Results wise, we continue to climb up the leaderboard as do Johnny and Mark, from Team Weatherzone. We were 72nd today out of 601 teams and we are now 84th overall.  Mark and Johnny are 108th overall and 18th in masters, so both teams are doing well.

The rider zone with food and drink at the finish
The last 4k was back on the tarmac today and as soon as we hit it, Buzz and I showed these mountain bikers how to ride a time trial. Buzz took off as we swung onto the asphalt and I was right on his tail. I came around him with about 2 and a half k to go, in the big ring (tks Fixed Wheel!). Buzz swung in behind me and we tore past 4 teams, a couple that jumped onto our wheel. With about 1k to go, we hit a few tight turns and as we came into town the crowds were out and cheering. There was no way anyone was coming past me. With 500 to go, Buzz yelled from behind me ‘come on Foz, keep the juice on, we don’t want these bastards coming over the top of us!. We had a few 90 degree turns and we hooked through them at full speed, and managed to win our little race within a race.

Buzz recovering!
As you finish the organization of the race takes over. You are handed drinks, food, a wet towel and they take your bike and clean them. We headed into the rider recovery tent and started to get ready for the monster stage of tomorrow. As we sat there, Buzz showed me his scratches from a fall he had today. I was ahead of him and didn’t know. He washed out his front wheel coming around a sandy corner and put it into the sand. So falls at the moment is Buzz 2, Foz 0. Let’s hope there are no more falls from KMD Racing.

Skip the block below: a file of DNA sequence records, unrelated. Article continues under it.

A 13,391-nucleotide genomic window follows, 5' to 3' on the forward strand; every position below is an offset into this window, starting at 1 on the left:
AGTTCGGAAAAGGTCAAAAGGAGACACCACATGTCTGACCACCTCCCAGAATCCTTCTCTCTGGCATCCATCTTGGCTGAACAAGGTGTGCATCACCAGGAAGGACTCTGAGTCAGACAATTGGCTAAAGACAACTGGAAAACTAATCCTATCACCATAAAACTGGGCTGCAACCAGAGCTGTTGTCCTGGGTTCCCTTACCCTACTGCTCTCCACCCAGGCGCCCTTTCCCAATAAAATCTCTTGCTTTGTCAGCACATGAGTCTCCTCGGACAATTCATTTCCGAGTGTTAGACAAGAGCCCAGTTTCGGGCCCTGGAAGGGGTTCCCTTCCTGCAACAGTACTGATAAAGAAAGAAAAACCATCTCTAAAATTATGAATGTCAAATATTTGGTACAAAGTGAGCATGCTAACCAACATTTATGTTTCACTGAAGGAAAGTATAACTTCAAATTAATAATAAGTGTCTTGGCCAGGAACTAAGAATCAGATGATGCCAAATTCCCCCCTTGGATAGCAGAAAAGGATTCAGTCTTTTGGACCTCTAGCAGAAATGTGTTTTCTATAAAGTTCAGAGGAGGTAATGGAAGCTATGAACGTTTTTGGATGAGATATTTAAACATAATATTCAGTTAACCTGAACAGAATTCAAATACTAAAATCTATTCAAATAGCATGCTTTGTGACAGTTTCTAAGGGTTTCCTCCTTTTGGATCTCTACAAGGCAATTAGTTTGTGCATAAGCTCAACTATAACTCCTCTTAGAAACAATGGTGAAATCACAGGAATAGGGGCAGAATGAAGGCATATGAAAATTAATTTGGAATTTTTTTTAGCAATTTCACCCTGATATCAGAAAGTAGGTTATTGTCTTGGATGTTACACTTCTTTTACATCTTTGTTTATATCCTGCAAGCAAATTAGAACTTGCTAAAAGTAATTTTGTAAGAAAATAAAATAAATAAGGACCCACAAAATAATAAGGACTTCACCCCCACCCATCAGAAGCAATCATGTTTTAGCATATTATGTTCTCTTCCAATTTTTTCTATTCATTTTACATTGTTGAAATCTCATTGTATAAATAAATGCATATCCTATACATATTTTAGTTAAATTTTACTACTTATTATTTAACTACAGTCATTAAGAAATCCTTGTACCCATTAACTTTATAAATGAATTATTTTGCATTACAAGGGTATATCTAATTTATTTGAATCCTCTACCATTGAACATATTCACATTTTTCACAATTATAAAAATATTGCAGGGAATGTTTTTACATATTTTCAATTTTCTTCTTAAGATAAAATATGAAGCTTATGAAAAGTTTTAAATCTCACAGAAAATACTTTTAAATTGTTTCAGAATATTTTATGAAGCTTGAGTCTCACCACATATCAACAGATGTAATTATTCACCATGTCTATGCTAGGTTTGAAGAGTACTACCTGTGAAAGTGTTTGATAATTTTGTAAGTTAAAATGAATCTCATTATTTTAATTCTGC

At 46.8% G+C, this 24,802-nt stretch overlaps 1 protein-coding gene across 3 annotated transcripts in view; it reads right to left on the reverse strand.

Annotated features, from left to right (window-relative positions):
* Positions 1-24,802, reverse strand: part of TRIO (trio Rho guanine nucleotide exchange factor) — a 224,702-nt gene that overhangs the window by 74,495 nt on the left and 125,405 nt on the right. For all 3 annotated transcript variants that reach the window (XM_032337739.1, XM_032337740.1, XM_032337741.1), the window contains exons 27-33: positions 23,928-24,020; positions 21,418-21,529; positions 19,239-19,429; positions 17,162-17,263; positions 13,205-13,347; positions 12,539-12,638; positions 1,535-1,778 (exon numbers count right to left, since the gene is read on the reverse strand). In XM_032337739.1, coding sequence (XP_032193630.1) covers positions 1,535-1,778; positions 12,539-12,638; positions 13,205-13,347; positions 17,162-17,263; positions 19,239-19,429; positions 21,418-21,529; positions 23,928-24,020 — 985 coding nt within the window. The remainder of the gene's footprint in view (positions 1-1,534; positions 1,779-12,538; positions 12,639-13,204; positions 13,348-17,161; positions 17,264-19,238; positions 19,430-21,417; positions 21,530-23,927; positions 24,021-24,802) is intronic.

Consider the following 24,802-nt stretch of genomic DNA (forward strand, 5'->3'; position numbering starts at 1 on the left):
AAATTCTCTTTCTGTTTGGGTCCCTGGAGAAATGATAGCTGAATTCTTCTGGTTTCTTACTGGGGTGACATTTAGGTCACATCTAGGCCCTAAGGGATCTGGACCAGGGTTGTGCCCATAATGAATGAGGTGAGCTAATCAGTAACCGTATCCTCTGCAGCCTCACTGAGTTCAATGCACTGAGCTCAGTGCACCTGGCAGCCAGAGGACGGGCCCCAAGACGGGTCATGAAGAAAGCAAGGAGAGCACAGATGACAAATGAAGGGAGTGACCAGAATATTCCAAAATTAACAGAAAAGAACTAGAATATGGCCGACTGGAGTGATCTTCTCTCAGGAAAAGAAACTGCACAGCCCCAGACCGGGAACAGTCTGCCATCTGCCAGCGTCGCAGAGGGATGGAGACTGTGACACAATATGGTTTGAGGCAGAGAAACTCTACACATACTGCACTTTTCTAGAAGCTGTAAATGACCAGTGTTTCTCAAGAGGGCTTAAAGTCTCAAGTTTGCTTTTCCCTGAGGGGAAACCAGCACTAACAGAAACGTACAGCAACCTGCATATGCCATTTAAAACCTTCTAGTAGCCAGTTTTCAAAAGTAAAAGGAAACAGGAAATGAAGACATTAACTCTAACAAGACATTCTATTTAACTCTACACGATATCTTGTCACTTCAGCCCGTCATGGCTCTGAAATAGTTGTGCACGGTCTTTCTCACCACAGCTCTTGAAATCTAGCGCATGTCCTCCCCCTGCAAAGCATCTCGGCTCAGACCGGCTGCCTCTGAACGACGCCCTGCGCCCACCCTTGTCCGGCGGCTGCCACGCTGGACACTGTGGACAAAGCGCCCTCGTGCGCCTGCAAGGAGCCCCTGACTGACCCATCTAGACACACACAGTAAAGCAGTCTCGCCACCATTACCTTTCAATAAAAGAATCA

Team KMD after the finish of Stage 2- 72nd on the stage
We came back to the orphanage this afternoon and in the room next to up is 2 teams (4 Guys) from Sth Africa and the Middle East. Yesterday 2 of the guys ended up in hospital on drips due to dehydration and today one of those guys had an epileptic fit 20k into the race. To come to this race unprepared is to court disaster.

Johnny at the finish
Mark at the finish
Injuries and aches and pains have to be managed every day. Besides general tiredness and sore muscles, I have a few ailments that I am looking after. The left side of my lower back is very tight and sore, however the physio said that stretching and some Volatrin will fix that. My hands are also incredibly tired and it feels as if I have been squeezing a tennis ball in both hands for 12 hours. I can hardly type. This is as you are constantly on the brakes and gears and it makes for some sore hands! I also have a saddle sore forming. For those you who aren’t into cycling, I am not going to explain it here. I would suggest you look on Wikipedia. Needless to say it is very sore and if not looked after can be a big issue. I bought a big tube of Bepathen crème and I plan to use it all!!

All in all a good day. Tomorrow is a monster with 147k and 3000m of vertical climbing. I am a bit nervous about it. We will see how it pans out……

Bikes cleaned and lubed, ready to go tommorrow